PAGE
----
Employers have a budget for training and other investment in employees. Every time someone leaves a role and is replaced by someone else, a bit of this budget is spent. Every time someone receives a promotion or transfer, some of this budget is spent. An employee dying is no different to an employee taking a job with another company, financially speaking.

Also, if a person has been with a company for many years and has been heavily invested in, that person is more likely to be retiring in their fifties than they are to carry on working until state pension age. The more an employer invests in an employee, the more likely that person is to be in a situation where they can afford to retire younger.

The tobacco control industry does not seem to consider early retirement to be a drain on the economy that you can quantify financially, but early death, they do.

And why would that be? If you work, produce and pay your taxes all your life then drop dead at fifty nine from heart disease, you’ve contributed to the system all your life yet taken nothing out. As a smoker you’ve actually contributed a lot more than most.

If you work, produce and pay your taxes but live to the ripe old age of a hundred, there’s likely to become a time when you stop contributing and start taking some back. This could just be taking retirement and receiving your state pension. It could go as far as spending a couple of decades in a nursing home under the care of the NHS. A very expensive proposition.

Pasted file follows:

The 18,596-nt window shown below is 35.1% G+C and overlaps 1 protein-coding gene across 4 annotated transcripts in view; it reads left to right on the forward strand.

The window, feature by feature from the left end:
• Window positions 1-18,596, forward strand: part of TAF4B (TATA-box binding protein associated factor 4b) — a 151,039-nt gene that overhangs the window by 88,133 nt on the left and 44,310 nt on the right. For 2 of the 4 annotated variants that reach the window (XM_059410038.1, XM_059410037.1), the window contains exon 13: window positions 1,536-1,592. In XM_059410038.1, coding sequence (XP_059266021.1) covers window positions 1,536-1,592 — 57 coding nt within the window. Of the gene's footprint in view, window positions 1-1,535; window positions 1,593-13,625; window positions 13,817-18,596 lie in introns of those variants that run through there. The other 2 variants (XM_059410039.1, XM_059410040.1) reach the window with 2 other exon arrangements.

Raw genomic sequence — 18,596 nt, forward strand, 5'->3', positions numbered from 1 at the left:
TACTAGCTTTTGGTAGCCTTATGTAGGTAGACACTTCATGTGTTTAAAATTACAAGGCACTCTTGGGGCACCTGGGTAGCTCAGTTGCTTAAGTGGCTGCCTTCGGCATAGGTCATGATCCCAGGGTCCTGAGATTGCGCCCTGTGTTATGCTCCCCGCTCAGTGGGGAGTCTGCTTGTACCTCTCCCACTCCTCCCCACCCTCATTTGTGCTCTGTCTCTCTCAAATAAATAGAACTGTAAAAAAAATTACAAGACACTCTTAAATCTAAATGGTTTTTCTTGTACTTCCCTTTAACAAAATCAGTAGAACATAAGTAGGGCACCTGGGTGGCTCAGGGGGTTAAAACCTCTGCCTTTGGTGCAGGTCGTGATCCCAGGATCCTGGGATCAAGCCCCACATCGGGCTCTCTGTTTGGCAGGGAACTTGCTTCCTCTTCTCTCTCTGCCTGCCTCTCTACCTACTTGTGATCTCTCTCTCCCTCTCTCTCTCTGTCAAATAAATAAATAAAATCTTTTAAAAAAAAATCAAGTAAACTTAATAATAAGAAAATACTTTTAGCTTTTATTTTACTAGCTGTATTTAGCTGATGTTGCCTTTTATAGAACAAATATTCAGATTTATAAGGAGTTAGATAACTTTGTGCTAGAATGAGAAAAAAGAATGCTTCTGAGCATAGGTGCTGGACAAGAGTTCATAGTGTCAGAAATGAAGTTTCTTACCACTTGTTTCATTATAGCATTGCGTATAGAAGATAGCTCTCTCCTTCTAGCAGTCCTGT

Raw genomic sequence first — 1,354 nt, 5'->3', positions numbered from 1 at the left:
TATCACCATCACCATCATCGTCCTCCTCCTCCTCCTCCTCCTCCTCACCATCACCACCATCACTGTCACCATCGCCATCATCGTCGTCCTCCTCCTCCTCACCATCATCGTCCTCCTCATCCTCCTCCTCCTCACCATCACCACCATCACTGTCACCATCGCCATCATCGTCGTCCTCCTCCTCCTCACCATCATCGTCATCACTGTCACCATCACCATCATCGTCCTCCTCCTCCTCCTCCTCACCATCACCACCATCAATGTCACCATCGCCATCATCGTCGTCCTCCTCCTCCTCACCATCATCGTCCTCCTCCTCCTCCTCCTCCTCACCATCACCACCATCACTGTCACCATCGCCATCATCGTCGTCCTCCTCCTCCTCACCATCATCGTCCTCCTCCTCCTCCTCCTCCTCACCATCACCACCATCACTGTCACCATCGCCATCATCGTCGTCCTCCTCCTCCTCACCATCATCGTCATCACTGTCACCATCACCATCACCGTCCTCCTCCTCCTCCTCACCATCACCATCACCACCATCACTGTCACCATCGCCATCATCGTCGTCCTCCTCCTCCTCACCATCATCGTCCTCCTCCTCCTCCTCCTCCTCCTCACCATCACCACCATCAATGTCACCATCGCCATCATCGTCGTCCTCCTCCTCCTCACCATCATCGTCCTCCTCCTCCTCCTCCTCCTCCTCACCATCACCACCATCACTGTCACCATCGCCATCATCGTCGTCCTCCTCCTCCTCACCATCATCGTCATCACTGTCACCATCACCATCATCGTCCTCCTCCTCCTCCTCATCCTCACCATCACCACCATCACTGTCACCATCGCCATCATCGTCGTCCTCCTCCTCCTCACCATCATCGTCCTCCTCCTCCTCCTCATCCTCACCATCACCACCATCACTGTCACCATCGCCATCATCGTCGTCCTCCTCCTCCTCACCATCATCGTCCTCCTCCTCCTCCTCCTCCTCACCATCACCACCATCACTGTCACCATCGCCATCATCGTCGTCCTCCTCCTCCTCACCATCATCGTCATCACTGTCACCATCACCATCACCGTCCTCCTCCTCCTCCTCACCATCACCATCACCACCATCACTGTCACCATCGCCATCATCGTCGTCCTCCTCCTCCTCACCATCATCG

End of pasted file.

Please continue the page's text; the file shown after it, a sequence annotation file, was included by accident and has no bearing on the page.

I won’t try to quantify the cost to society of not dying early as it cannot be done. I may drop dead a fifty nine from some smoking related illness, but if I do, whose to say how long I would have lived if I were not a smoker. Sixty, Seventy, Eighty?

I may have even taken a short cut one night in my twenties and been killed by a mugger. Because I didn’t have to detour to the newsagents for a packet of fags.

The tobacco control industry do not tell us what an early death actually is. We are not given an ideal age which we must all strive to live to if we don’t want to be a burden, we are just told that ‘early death’ costs non smokers over four billion quid.

To the tobacco control industry we are cash cows. We have a duty to live as long as possible and to keep producing. Once our production stops we become a cost to society.

We are not cash cows. We have no duty to live to an old age. We are human beings. When we die it has an affect on the people we have touched in our lives. That’s the only cost.

The economy does not notice.